ISSUER OPPOSITION AND SHAREHOLDER DISAGREEMENT: RULE 14A-8(M)

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I.          Introduction

Rule 14a-8 of the Securities Exchange Act of 1934 authorizes shareholders to submit proposals for inclusion in the corporation’s proxy statement.[1] Typically, the company attaches a statement of opposition objecting to the proposal. In doing so, the Rule requires the company to provide the statement to the submitting shareholder at least thirty days prior to the filing of definitive proxy materials. Shareholders can request that management make changes and, in the case of statements considered misleading, notify the Securities and Exchange Commission (SEC)[2]

The history of the provision indicates that the SEC has not enforced the requirement. Companies do not always provide shareholders with a copy of the opposition statement. When they do, shareholders sometimes raise concerns over the contents with the SEC. The staff, however, has never brought an action against a company for inaccurate disclosure in the opposition statement. Instead, the no-action record suggests that, for the most part, the staff simply ignores concerns raised by shareholders.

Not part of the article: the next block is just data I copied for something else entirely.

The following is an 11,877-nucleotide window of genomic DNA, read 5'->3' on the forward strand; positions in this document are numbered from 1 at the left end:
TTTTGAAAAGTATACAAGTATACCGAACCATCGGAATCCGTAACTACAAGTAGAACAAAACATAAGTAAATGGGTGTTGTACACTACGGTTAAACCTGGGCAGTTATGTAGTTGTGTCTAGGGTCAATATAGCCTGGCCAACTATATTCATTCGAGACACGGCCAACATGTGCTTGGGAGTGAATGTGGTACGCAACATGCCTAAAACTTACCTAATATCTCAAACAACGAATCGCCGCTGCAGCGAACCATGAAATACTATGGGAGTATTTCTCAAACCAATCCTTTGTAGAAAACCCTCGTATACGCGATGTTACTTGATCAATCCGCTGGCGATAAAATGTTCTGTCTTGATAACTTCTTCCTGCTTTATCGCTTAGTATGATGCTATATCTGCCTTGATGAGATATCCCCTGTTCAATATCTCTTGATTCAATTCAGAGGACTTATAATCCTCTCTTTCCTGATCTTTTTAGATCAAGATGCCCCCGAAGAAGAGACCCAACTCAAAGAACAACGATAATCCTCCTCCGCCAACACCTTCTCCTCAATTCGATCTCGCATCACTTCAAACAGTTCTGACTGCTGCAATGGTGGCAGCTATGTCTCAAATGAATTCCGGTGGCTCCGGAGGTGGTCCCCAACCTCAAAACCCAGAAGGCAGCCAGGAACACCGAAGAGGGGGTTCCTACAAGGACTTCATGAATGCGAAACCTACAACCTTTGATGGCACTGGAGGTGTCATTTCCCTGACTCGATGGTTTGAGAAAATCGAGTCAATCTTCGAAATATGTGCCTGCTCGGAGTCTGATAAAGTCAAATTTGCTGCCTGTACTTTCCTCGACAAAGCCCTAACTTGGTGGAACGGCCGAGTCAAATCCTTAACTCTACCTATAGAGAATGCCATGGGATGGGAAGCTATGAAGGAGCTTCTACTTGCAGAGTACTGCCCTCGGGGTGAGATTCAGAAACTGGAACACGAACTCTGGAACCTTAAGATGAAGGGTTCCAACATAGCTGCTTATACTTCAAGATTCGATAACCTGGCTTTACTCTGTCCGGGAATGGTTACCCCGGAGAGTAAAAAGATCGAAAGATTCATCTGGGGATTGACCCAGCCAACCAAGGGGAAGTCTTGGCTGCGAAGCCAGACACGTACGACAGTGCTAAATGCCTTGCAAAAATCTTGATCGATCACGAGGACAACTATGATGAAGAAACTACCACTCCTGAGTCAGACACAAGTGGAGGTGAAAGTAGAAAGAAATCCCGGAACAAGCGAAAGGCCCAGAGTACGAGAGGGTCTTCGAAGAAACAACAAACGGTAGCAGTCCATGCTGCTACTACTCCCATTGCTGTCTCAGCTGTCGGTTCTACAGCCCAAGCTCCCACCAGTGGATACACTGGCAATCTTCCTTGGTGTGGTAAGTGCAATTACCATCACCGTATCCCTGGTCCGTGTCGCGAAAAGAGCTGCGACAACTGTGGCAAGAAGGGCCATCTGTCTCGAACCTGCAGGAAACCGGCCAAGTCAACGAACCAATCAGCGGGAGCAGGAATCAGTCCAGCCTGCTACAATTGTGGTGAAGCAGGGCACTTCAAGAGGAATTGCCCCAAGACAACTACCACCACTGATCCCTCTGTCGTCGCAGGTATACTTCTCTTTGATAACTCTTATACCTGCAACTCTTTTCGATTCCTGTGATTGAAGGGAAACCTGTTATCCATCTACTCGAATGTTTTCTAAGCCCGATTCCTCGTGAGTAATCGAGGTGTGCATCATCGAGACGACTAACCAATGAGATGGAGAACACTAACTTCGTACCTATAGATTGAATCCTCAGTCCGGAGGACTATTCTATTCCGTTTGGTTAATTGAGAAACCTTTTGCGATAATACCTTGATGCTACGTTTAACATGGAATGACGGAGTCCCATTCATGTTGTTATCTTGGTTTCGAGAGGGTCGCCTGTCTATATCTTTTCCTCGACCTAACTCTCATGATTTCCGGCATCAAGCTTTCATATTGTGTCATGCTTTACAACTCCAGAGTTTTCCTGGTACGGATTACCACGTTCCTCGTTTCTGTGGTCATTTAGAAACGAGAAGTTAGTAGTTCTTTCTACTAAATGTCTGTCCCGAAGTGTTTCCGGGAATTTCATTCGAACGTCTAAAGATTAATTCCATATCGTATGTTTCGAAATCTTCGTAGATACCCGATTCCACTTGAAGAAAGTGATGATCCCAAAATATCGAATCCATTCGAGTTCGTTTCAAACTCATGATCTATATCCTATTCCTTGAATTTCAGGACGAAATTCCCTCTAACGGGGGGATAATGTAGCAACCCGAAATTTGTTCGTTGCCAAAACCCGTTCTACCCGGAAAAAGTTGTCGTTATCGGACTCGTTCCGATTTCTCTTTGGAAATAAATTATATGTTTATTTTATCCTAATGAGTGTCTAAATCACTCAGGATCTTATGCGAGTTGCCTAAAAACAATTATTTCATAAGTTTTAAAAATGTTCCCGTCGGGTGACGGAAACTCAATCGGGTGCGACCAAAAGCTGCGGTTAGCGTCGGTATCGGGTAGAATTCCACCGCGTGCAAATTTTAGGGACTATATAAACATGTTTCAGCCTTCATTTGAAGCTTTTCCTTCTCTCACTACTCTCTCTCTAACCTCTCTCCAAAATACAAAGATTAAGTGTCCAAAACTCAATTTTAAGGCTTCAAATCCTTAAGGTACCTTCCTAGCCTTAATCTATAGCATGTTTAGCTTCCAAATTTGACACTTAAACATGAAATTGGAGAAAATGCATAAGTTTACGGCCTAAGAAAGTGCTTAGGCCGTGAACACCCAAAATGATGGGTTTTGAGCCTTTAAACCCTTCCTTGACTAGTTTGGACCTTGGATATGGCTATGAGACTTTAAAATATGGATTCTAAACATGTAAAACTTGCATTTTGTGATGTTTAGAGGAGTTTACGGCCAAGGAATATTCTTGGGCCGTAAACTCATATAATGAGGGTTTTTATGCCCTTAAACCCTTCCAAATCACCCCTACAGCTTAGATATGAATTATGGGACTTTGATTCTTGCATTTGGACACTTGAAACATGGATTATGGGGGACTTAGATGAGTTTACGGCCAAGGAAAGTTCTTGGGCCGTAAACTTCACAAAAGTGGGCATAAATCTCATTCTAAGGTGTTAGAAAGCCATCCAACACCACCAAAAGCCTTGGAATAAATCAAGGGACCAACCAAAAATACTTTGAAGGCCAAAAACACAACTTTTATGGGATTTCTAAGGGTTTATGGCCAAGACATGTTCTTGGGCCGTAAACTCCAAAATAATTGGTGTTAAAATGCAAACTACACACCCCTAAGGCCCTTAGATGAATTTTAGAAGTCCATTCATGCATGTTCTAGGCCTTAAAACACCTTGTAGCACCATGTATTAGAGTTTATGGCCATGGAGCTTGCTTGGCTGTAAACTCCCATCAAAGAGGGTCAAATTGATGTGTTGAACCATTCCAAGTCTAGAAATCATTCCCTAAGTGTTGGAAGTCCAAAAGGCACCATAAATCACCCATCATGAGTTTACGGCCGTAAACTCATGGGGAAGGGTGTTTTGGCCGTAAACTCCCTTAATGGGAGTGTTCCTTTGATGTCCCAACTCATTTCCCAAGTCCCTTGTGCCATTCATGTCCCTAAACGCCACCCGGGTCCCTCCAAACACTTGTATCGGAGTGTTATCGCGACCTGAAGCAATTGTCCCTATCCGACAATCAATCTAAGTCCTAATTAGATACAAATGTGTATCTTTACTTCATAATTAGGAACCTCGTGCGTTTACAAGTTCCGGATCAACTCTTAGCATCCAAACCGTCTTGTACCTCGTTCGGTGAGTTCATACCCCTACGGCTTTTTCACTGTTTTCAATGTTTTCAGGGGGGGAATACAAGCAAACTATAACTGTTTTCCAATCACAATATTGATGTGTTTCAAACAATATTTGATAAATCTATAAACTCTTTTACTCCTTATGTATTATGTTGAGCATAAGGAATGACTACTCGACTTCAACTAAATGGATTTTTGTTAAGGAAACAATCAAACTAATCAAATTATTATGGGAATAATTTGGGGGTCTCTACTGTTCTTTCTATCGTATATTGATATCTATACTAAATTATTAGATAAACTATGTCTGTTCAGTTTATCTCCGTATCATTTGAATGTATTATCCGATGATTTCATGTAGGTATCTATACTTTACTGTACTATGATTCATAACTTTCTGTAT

This paper will examine Rule 14a-8(m). The first part will examine the administrative history of the provision. The paper will then consider the response by the SEC to claims by shareholders that opposition statements contained false or misleading information. Finally, the paper will analyze steps the SEC should take moving forward in regards to the Rule.

II.         Administrative History

In adopting Rule 14a-8, the SEC recognized that management had the right to oppose shareholder proposals included in the proxy statement.[3] To the extent companies did so, shareholders were allowed to insert a statement of support of no more than 100 words, a length that would eventually be increased.[4] Shareholders, however, had no advance access to management’s opposition statement, with a copy made available only after distribution of the proxy materials.[5]